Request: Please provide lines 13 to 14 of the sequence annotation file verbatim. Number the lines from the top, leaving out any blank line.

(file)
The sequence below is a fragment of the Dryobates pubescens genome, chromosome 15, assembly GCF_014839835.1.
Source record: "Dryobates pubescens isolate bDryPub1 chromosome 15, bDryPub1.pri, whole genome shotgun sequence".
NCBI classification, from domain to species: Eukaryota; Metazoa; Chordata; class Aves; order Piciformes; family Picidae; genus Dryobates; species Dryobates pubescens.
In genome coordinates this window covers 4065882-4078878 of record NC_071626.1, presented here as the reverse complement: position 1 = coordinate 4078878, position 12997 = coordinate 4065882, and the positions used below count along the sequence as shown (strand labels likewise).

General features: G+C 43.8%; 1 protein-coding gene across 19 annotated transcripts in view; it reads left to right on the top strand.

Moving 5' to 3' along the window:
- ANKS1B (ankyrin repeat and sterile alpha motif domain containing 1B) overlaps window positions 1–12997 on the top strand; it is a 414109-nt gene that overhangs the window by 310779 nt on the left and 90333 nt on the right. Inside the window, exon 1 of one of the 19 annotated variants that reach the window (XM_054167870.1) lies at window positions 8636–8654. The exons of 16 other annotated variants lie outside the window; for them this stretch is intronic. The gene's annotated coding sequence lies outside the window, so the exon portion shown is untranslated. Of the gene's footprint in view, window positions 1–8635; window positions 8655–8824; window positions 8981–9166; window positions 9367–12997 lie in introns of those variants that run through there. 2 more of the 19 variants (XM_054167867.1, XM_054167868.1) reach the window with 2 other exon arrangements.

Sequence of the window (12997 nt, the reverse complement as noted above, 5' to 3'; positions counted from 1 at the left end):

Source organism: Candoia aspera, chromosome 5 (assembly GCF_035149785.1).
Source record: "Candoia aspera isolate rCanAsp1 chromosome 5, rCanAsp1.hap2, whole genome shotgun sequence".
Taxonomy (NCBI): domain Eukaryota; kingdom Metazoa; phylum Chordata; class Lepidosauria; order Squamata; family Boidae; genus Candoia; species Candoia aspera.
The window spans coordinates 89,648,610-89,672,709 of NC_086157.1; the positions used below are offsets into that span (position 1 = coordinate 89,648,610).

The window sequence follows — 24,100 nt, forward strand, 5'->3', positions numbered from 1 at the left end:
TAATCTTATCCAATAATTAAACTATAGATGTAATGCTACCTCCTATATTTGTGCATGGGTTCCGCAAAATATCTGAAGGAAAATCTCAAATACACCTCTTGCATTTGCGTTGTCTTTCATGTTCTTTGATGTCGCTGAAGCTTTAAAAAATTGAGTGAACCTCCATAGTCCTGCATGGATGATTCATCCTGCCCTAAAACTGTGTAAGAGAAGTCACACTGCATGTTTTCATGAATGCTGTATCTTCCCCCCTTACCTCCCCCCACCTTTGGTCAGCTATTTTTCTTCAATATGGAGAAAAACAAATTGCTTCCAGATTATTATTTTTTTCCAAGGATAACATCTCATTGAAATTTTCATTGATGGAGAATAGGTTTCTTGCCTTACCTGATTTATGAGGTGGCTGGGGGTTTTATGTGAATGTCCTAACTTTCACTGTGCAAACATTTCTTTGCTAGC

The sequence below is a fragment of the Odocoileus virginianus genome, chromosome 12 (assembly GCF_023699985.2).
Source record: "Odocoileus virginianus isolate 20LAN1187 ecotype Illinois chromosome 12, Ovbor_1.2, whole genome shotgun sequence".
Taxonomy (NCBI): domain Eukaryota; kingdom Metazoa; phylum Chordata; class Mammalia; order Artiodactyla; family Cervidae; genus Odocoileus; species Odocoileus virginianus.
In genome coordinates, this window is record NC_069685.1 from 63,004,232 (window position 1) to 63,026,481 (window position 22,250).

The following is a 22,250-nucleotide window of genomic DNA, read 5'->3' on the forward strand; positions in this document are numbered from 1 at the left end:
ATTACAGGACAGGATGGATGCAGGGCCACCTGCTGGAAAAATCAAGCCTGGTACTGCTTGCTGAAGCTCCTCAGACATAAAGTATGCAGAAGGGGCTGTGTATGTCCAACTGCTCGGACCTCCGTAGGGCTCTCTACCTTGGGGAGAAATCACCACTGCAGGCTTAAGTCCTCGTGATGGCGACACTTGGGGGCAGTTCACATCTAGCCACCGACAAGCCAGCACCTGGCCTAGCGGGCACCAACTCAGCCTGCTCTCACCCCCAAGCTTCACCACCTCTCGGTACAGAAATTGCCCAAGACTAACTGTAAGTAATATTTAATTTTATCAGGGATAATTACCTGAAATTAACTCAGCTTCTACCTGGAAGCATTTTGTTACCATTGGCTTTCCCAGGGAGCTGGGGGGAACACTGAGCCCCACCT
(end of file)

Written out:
The window sequence follows — 24,100 nt, forward strand, 5'->3', positions numbered from 1 at the left end:
TAATCTTATCCAATAATTAAACTATAGATGTAATGCTACCTCCTATATTTGTGCATGGGTTCCGCAAAATATCTGAAGGAAAATCTCAAATACACCTCTTGCATTTGCGTTGTCTTTCATGTTCTTTGATGTCGCTGAAGCTTTAAAAAATTGAGTGAACCTCCATAGTCCTGCATGGATGATTCATCCTGCCCTAAAACTGTGTAAGAGAAGTCACACTGCATGTTTTCATGAATGCTGTATCTTCCCCCCTTACCTCCCCCCACCTTTGGTCAGCTATTTTTCTTCAATATGGAGAAAAACAAATTGCTTCCAGATTATTATTTTTTTCCAAGGATAACATCTCATTGAAATTTTCATTGATGGAGAATAGGTTTCTTGCCTTACCTGATTTATGAGGTGGCTGGGGGTTTTATGTGAATGTCCTAACTTTCACTGTGCAAACATTTCTTTGCTAGC